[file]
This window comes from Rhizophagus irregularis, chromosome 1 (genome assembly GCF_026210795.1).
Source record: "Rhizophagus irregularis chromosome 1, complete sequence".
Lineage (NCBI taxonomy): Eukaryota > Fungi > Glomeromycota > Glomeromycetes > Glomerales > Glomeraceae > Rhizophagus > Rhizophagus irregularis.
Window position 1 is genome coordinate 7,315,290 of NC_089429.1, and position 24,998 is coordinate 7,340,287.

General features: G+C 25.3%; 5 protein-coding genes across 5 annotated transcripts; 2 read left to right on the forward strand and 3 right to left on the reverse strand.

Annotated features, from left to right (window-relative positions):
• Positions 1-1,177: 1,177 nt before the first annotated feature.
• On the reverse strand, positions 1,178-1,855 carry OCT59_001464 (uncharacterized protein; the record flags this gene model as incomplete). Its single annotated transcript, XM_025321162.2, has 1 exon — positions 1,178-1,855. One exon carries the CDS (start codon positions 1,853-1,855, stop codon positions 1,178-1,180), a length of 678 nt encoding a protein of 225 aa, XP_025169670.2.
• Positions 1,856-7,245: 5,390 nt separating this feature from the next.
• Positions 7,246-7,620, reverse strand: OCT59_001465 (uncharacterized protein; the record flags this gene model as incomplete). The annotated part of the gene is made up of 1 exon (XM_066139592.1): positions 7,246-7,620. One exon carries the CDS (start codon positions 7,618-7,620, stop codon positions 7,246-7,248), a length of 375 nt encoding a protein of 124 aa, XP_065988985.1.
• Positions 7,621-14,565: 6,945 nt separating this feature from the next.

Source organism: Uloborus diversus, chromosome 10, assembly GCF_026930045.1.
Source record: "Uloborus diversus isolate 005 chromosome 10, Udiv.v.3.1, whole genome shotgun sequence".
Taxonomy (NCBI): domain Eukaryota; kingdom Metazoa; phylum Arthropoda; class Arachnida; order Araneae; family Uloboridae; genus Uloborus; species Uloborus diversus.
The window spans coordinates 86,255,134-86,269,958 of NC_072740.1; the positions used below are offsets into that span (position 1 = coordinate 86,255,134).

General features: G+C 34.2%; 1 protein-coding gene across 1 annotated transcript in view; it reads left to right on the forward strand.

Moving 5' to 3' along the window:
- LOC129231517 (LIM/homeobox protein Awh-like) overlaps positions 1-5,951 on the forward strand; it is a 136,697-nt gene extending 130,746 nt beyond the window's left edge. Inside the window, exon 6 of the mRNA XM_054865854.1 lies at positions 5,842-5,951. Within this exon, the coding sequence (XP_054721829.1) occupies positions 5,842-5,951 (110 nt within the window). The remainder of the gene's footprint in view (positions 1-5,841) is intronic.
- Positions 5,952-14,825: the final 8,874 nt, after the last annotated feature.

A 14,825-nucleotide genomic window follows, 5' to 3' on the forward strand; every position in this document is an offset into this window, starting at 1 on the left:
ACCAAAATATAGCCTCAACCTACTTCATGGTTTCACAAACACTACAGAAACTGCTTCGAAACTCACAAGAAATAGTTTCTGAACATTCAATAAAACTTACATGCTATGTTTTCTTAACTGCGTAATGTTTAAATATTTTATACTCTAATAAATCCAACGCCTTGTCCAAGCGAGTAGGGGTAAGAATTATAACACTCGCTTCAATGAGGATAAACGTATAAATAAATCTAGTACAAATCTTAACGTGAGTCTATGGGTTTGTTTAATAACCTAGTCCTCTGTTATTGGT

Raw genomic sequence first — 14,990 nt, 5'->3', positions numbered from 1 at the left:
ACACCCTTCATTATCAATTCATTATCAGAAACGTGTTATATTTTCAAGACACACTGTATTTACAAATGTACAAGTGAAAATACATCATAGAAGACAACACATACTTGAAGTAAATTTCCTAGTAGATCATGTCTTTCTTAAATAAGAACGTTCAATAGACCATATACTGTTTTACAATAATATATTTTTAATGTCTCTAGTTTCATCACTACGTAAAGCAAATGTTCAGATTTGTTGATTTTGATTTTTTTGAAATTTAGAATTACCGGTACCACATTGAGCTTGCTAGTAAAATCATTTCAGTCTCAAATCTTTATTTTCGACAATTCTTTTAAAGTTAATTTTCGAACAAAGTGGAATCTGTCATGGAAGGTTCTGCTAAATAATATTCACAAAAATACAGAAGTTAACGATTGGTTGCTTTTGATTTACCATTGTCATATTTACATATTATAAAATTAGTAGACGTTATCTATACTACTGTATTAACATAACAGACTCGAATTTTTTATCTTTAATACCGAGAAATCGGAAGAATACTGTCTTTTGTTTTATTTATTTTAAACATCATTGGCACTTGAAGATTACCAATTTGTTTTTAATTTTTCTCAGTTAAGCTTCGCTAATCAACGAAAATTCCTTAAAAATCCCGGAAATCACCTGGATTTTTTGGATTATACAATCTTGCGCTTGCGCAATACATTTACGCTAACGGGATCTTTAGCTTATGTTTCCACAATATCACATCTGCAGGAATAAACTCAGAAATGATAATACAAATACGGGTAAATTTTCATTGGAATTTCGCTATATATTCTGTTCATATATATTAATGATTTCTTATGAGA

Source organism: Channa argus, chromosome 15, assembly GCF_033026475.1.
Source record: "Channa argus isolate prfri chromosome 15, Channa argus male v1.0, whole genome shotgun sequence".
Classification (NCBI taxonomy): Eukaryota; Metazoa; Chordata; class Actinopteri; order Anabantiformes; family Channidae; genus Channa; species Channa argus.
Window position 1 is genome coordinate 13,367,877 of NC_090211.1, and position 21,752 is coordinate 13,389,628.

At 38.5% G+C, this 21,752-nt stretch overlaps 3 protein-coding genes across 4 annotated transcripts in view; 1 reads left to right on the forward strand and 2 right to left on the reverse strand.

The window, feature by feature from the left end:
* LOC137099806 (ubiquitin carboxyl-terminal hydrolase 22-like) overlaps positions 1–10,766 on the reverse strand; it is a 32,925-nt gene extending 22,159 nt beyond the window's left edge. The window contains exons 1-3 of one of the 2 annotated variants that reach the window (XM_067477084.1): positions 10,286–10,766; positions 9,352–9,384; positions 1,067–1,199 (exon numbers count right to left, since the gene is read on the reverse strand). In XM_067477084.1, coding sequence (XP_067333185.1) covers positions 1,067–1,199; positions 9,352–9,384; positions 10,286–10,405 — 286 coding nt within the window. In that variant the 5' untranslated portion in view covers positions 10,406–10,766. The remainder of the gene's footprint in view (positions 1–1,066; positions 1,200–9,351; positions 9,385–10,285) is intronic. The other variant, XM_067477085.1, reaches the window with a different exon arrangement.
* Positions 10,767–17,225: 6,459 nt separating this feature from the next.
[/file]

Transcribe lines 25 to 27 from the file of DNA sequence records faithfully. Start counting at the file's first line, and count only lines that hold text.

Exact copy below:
Source record: "Channa argus isolate prfri chromosome 15, Channa argus male v1.0, whole genome shotgun sequence".
Classification (NCBI taxonomy): Eukaryota; Metazoa; Chordata; class Actinopteri; order Anabantiformes; family Channidae; genus Channa; species Channa argus.
Window position 1 is genome coordinate 13,367,877 of NC_090211.1, and position 21,752 is coordinate 13,389,628.